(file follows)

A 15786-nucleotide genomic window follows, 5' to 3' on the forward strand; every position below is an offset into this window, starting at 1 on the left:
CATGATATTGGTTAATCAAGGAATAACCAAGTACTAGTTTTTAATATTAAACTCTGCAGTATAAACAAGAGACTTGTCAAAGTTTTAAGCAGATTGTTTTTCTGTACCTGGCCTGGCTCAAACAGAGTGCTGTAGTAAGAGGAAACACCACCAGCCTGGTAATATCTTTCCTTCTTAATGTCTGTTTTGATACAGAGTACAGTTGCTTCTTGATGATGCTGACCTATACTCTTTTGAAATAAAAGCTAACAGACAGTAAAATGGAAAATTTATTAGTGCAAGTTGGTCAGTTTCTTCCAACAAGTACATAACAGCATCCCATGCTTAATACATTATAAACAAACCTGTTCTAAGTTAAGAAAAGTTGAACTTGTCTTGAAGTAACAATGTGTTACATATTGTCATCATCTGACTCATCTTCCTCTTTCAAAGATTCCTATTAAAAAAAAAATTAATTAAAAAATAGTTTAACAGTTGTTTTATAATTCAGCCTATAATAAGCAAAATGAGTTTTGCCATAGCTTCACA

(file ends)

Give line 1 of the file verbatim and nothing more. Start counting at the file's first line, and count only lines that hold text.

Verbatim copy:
A 15786-nucleotide genomic window follows, 5' to 3' on the forward strand; every position below is an offset into this window, starting at 1 on the left: